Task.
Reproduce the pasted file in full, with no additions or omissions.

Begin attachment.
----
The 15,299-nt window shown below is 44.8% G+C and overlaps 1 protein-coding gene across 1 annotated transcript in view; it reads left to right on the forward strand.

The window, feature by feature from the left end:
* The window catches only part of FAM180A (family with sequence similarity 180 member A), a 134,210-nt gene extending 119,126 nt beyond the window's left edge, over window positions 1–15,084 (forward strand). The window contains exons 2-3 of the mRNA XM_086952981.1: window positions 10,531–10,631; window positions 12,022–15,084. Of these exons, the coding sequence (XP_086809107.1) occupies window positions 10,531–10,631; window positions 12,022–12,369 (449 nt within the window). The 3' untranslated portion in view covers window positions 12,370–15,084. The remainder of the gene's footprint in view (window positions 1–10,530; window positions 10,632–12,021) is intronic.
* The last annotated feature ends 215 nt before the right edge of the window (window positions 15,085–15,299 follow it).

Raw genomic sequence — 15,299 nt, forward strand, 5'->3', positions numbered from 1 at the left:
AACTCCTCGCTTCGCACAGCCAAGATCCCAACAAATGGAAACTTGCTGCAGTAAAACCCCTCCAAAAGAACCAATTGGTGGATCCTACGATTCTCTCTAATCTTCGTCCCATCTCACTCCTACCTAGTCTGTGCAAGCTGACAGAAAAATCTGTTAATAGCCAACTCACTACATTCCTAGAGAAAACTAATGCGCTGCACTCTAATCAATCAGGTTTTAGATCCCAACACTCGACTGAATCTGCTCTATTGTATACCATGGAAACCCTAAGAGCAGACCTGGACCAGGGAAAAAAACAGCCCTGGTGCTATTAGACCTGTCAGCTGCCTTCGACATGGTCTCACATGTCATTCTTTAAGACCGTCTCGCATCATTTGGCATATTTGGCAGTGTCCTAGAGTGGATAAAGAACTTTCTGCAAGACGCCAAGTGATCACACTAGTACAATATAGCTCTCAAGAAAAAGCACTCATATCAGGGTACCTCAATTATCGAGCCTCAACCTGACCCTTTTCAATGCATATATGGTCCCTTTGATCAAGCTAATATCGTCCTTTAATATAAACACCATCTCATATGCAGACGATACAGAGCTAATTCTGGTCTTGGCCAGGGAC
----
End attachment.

The 15,299-nt window shown below is 44.8% G+C and overlaps 1 protein-coding gene across 1 annotated transcript in view; it reads left to right on the forward strand.

The window, feature by feature from the left end:
* The window catches only part of FAM180A (family with sequence similarity 180 member A), a 134,210-nt gene extending 119,126 nt beyond the window's left edge, over window positions 1–15,084 (forward strand). The window contains exons 2-3 of the mRNA XM_086952981.1: window positions 10,531–10,631; window positions 12,022–15,084. Of these exons, the coding sequence (XP_086809107.1) occupies window positions 10,531–10,631; window positions 12,022–12,369 (449 nt within the window). The 3' untranslated portion in view covers window positions 12,370–15,084. The remainder of the gene's footprint in view (window positions 1–10,530; window positions 10,632–12,021) is intronic.
* The last annotated feature ends 215 nt before the right edge of the window (window positions 15,085–15,299 follow it).

Raw genomic sequence — 15,299 nt, forward strand, 5'->3', positions numbered from 1 at the left:
AACTCCTCGCTTCGCACAGCCAAGATCCCAACAAATGGAAACTTGCTGCAGTAAAACCCCTCCAAAAGAACCAATTGGTGGATCCTACGATTCTCTCTAATCTTCGTCCCATCTCACTCCTACCTAGTCTGTGCAAGCTGACAGAAAAATCTGTTAATAGCCAACTCACTACATTCCTAGAGAAAACTAATGCGCTGCACTCTAATCAATCAGGTTTTAGATCCCAACACTCGACTGAATCTGCTCTATTGTATACCATGGAAACCCTAAGAGCAGACCTGGACCAGGGAAAAAAACAGCCCTGGTGCTATTAGACCTGTCAGCTGCCTTCGACATGGTCTCACATGTCATTCTTTAAGACCGTCTCGCATCATTTGGCATATTTGGCAGTGTCCTAGAGTGGATAAAGAACTTTCTGCAAGACGCCAAGTGATCACACTAGTACAATATAGCTCTCAAGAAAAAGCACTCATATCAGGGTACCTCAATTATCGAGCCTCAACCTGACCCTTTTCAATGCATATATGGTCCCTTTGATCAAGCTAATATCGTCCTTTAATATAAACACCATCTCATATGCAGACGATACAGAGCTAATTCTGGTCTTGGCCAGGGAC